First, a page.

Elizabeth Gaskell was brought up by her aunt in the Cheshire village of Knutsford, later marrying William Gaskell, a Unitarian minister like her father. Her life with her husband brought her into close contact with the poor of Manchester, and it is her sympathy for them that inspired her first novel, Mary Barton (1848). The heroine is the daughter of a trade union activist, John Barton, who is chosen to kill Henry Carson, son of one the local employers, as a warning to the hard-hearted mill-owners. Henry Carson happens to be an admirer of Mary's. On one level, the novel is a pageturning romance; on another, it describes the plight of the workers in the industrial north graphically and movingly, based on Elizabeth Gaskell's first-hand observations and experiences. North and South (1855) similarly blends good story-telling with political insight, and concerns the clergyman's daughter, Margaret Hale, reluctantly falling in love with the stern, self-made, northern mill-owner, John Thornton. Cranford (1853) is a little different, being a series of affectionate, gentle stories about the inhabitants of a village (based on Knutsford). Ruth (1853), on the other hand, is a tragic story of a single mother. Wives and Daughters (1864–6) charts Molly Gibson's development from insecure girl to confident young woman, and takes in a wide range of classes and characters along the way. Few Victorian writers combine human interest with social issues so entertainingly, and fewer still demonstrate such a strong humanitarian desire for greater understanding between employers and employees. Gaskell also wrote a fine biography of her friend Charlotte Brontë.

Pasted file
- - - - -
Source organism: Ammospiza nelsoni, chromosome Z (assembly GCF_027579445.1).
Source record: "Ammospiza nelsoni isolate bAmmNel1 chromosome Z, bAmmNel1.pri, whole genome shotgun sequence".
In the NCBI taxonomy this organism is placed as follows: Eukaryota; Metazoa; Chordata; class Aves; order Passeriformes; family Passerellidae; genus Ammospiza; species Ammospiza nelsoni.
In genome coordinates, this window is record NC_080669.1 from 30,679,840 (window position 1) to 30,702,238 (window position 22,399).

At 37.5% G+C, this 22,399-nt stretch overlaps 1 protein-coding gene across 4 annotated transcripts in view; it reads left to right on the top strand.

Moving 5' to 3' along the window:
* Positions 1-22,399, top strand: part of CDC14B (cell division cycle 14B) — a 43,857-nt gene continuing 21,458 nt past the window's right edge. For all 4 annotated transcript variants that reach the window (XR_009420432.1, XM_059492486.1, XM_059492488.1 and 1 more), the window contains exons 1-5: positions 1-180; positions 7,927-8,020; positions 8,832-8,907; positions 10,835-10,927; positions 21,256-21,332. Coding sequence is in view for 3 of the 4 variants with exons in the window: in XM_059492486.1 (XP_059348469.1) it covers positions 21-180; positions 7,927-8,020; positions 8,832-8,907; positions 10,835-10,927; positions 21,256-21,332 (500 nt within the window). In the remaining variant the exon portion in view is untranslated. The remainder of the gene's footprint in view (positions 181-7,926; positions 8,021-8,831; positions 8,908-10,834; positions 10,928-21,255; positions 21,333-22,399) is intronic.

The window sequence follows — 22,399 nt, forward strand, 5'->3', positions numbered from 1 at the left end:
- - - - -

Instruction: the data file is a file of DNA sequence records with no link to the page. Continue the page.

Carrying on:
Charles Dickens (Hard Times), Charlotte Brontë, George Eliot SA